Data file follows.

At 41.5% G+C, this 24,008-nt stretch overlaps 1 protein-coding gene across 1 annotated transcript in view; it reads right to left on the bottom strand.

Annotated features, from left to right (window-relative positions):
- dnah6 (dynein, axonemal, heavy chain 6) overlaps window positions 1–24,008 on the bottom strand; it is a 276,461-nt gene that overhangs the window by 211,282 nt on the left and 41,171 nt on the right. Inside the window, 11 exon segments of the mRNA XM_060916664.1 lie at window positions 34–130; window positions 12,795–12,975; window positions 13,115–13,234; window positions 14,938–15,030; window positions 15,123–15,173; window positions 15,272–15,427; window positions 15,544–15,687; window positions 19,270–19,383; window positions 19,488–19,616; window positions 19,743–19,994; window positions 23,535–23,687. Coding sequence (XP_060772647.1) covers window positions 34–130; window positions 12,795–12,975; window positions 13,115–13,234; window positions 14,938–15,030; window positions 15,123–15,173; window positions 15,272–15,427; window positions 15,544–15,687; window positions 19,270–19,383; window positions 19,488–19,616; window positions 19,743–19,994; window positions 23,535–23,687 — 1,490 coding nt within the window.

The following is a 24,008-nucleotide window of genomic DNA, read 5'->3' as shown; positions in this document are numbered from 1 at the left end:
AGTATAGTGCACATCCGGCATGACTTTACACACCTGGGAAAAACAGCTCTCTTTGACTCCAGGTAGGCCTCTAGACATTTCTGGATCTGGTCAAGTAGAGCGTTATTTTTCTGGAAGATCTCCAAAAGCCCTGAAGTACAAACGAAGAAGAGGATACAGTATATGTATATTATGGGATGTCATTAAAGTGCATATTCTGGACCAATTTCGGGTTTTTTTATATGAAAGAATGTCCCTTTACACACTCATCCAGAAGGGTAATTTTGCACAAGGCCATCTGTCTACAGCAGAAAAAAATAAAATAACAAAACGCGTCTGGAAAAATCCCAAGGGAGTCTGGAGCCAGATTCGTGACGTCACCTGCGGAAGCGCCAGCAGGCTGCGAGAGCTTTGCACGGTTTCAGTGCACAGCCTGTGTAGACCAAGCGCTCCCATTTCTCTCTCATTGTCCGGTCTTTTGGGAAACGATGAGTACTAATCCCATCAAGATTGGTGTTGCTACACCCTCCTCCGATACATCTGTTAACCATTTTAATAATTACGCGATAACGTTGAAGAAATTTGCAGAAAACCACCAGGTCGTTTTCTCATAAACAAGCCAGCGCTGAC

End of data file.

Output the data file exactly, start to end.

At 41.5% G+C, this 24,008-nt stretch overlaps 1 protein-coding gene across 1 annotated transcript in view; it reads right to left on the bottom strand.

Annotated features, from left to right (window-relative positions):
- dnah6 (dynein, axonemal, heavy chain 6) overlaps window positions 1–24,008 on the bottom strand; it is a 276,461-nt gene that overhangs the window by 211,282 nt on the left and 41,171 nt on the right. Inside the window, 11 exon segments of the mRNA XM_060916664.1 lie at window positions 34–130; window positions 12,795–12,975; window positions 13,115–13,234; window positions 14,938–15,030; window positions 15,123–15,173; window positions 15,272–15,427; window positions 15,544–15,687; window positions 19,270–19,383; window positions 19,488–19,616; window positions 19,743–19,994; window positions 23,535–23,687. Coding sequence (XP_060772647.1) covers window positions 34–130; window positions 12,795–12,975; window positions 13,115–13,234; window positions 14,938–15,030; window positions 15,123–15,173; window positions 15,272–15,427; window positions 15,544–15,687; window positions 19,270–19,383; window positions 19,488–19,616; window positions 19,743–19,994; window positions 23,535–23,687 — 1,490 coding nt within the window.

The following is a 24,008-nucleotide window of genomic DNA, read 5'->3' as shown; positions in this document are numbered from 1 at the left end:
AGTATAGTGCACATCCGGCATGACTTTACACACCTGGGAAAAACAGCTCTCTTTGACTCCAGGTAGGCCTCTAGACATTTCTGGATCTGGTCAAGTAGAGCGTTATTTTTCTGGAAGATCTCCAAAAGCCCTGAAGTACAAACGAAGAAGAGGATACAGTATATGTATATTATGGGATGTCATTAAAGTGCATATTCTGGACCAATTTCGGGTTTTTTTATATGAAAGAATGTCCCTTTACACACTCATCCAGAAGGGTAATTTTGCACAAGGCCATCTGTCTACAGCAGAAAAAAATAAAATAACAAAACGCGTCTGGAAAAATCCCAAGGGAGTCTGGAGCCAGATTCGTGACGTCACCTGCGGAAGCGCCAGCAGGCTGCGAGAGCTTTGCACGGTTTCAGTGCACAGCCTGTGTAGACCAAGCGCTCCCATTTCTCTCTCATTGTCCGGTCTTTTGGGAAACGATGAGTACTAATCCCATCAAGATTGGTGTTGCTACACCCTCCTCCGATACATCTGTTAACCATTTTAATAATTACGCGATAACGTTGAAGAAATTTGCAGAAAACCACCAGGTCGTTTTCTCATAAACAAGCCAGCGCTGAC